“[Ms Heard’s team] could even try to show that since the jury was not sequestered, it was exposed to all Depp fans and media scrutiny and that tainted the verdict,” Weber said, adding that seems to be “a major problem for [Ms Heard]the team on appeal”.
“On the one hand, of course, you might wonder how they couldn’t have been exposed and tainted by the coverage, the crowds, the social media,” Weber said. “On the other hand, it’s speculative. They’ve been instructed not to view any outside material or watch anything relating to the trial. Unless a juror does an interview and says something to this subject, or unless [Ms Heard]The team may present evidence of juror misconduct, at this time it is a speculative argument and unlikely to succeed.
Ms Ahouraian pointed to the judge’s decision not to sequester the jury.
“It makes sense that the jury in a high-profile case like this would be placed under receivership, not just ‘instructed’ not to go on the internet or speak to anyone about the case,” a- she declared. “It’s not realistic in a case like this: people go home to their families, and the case is everywhere. I’m sure, giving the jury the benefit of the doubt, maybe when someone was checking their emails or something seemingly innocuous, some information came to light.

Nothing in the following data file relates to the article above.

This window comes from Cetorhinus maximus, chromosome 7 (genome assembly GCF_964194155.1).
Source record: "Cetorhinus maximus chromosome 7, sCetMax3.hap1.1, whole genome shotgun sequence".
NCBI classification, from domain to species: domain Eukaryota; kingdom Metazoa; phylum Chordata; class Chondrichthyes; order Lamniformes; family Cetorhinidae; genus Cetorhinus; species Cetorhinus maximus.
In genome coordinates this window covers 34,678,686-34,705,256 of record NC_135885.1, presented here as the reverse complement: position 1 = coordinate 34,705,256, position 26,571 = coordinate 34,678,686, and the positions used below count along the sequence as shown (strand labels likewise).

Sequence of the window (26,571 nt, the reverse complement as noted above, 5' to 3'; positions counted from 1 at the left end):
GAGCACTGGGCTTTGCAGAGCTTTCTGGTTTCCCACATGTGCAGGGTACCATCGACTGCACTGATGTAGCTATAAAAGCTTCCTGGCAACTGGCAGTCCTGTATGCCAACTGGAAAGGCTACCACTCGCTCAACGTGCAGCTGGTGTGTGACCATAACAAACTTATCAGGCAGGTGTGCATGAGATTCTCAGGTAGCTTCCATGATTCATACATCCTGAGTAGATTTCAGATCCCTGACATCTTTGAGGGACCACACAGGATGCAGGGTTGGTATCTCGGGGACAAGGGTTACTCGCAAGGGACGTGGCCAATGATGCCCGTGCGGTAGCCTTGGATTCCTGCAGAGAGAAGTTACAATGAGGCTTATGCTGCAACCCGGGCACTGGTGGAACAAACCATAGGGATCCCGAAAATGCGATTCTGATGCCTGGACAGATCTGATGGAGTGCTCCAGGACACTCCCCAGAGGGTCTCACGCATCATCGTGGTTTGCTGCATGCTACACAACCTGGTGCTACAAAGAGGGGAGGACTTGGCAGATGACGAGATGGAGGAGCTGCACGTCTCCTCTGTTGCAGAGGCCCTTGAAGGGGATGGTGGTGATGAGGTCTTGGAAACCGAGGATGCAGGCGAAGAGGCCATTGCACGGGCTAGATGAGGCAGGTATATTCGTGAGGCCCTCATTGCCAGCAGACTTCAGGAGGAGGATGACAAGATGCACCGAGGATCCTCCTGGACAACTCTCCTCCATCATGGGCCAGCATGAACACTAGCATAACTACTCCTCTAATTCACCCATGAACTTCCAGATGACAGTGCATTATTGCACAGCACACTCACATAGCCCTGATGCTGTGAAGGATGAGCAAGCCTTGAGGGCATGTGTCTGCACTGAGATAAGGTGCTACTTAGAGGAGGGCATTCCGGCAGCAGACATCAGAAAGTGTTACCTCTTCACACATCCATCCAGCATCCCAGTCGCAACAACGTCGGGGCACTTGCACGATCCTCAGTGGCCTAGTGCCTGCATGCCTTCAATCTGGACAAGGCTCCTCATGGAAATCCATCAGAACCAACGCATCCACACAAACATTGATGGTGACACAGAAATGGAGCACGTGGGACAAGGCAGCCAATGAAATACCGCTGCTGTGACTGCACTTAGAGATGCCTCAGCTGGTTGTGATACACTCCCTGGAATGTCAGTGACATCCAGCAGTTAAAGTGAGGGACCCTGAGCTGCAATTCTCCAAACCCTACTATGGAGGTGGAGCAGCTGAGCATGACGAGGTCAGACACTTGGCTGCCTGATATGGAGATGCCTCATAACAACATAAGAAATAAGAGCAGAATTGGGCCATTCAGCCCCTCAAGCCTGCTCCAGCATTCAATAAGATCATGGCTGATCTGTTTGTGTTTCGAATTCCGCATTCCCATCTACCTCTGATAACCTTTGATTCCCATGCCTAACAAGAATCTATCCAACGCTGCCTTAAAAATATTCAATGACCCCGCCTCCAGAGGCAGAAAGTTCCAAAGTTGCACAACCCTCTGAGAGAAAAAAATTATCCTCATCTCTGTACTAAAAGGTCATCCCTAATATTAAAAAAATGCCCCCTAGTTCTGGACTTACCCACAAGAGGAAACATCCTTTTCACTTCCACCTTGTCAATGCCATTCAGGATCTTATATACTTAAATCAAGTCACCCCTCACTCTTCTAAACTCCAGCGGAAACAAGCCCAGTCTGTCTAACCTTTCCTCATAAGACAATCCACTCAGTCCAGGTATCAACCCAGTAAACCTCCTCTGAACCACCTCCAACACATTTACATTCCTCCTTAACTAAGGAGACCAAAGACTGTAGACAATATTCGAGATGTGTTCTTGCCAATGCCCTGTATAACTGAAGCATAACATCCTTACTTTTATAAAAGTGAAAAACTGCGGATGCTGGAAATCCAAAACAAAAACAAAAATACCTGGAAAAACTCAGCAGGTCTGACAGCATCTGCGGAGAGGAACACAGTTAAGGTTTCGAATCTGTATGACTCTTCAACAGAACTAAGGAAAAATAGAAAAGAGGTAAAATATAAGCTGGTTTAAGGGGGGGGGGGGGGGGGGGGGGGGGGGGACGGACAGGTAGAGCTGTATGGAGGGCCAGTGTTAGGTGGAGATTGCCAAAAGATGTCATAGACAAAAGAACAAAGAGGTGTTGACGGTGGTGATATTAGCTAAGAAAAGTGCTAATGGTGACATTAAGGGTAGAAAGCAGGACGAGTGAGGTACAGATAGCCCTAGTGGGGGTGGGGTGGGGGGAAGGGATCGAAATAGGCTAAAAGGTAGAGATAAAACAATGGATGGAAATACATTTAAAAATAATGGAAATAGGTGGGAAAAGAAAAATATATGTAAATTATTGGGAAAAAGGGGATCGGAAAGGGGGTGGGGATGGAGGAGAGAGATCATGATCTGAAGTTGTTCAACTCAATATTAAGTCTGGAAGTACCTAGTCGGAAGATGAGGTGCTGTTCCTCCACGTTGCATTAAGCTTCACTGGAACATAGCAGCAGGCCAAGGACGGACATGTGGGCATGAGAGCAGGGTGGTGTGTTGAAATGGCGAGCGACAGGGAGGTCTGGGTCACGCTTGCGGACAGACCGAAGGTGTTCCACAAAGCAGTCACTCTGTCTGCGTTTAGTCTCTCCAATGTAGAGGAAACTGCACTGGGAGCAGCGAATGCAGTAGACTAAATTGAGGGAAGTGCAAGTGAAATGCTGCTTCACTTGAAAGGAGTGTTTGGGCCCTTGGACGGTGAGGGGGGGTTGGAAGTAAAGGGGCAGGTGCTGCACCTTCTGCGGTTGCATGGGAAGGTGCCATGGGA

Although Ms. Ahouraian acknowledged this possibility, and the fact that it “could have strongly influenced the outcome and made the trial unfair”, she is not sure that this would constitute a legal error, “since I do not know if anyone one could have predicted the level of attention on social media and the vitriol people directed at [Ms Heard].”
“However, if a juror did watch online and actually heard or saw something despite the judge’s order, that could be grounds for a mistrial,” she added.
Ms Bloom suggested that potential problems with the jury could lead to an appearance or even a new trial, but acknowledged similar difficulties.
“She would have to prove that interference, which would be difficult,” she said. “Maybe a juror will talk about it in a press interview. I will monitor this. Stay tuned!”